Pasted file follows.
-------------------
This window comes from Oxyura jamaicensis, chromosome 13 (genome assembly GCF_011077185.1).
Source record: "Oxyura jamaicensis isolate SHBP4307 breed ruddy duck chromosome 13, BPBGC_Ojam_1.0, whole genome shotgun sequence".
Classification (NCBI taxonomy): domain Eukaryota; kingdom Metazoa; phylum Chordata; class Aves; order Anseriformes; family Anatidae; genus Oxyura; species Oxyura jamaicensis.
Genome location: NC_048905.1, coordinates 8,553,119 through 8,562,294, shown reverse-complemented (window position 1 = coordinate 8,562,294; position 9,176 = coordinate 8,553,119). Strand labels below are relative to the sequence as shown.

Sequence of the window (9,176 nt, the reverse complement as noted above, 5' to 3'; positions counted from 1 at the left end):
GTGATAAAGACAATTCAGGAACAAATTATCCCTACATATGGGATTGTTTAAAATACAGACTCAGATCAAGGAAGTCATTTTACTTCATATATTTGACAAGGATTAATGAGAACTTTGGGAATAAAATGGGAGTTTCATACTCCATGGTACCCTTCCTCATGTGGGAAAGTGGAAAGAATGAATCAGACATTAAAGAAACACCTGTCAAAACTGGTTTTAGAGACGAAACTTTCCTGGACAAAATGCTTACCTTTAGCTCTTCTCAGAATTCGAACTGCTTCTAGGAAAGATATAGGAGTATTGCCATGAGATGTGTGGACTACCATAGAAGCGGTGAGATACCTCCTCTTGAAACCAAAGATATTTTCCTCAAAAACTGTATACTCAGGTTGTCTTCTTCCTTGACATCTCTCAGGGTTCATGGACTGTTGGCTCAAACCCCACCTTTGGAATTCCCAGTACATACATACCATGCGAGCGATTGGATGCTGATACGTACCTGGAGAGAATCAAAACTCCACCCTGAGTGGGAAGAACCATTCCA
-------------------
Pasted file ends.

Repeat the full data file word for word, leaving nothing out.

This window comes from Oxyura jamaicensis, chromosome 13 (genome assembly GCF_011077185.1).
Source record: "Oxyura jamaicensis isolate SHBP4307 breed ruddy duck chromosome 13, BPBGC_Ojam_1.0, whole genome shotgun sequence".
Classification (NCBI taxonomy): domain Eukaryota; kingdom Metazoa; phylum Chordata; class Aves; order Anseriformes; family Anatidae; genus Oxyura; species Oxyura jamaicensis.
Genome location: NC_048905.1, coordinates 8,553,119 through 8,562,294, shown reverse-complemented (window position 1 = coordinate 8,562,294; position 9,176 = coordinate 8,553,119). Strand labels below are relative to the sequence as shown.

Sequence of the window (9,176 nt, the reverse complement as noted above, 5' to 3'; positions counted from 1 at the left end):
GTGATAAAGACAATTCAGGAACAAATTATCCCTACATATGGGATTGTTTAAAATACAGACTCAGATCAAGGAAGTCATTTTACTTCATATATTTGACAAGGATTAATGAGAACTTTGGGAATAAAATGGGAGTTTCATACTCCATGGTACCCTTCCTCATGTGGGAAAGTGGAAAGAATGAATCAGACATTAAAGAAACACCTGTCAAAACTGGTTTTAGAGACGAAACTTTCCTGGACAAAATGCTTACCTTTAGCTCTTCTCAGAATTCGAACTGCTTCTAGGAAAGATATAGGAGTATTGCCATGAGATGTGTGGACTACCATAGAAGCGGTGAGATACCTCCTCTTGAAACCAAAGATATTTTCCTCAAAAACTGTATACTCAGGTTGTCTTCTTCCTTGACATCTCTCAGGGTTCATGGACTGTTGGCTCAAACCCCACCTTTGGAATTCCCAGTACATACATACCATGCGAGCGATTGGATGCTGATACGTACCTGGAGAGAATCAAAACTCCACCCTGAGTGGGAAGAACCATTCCA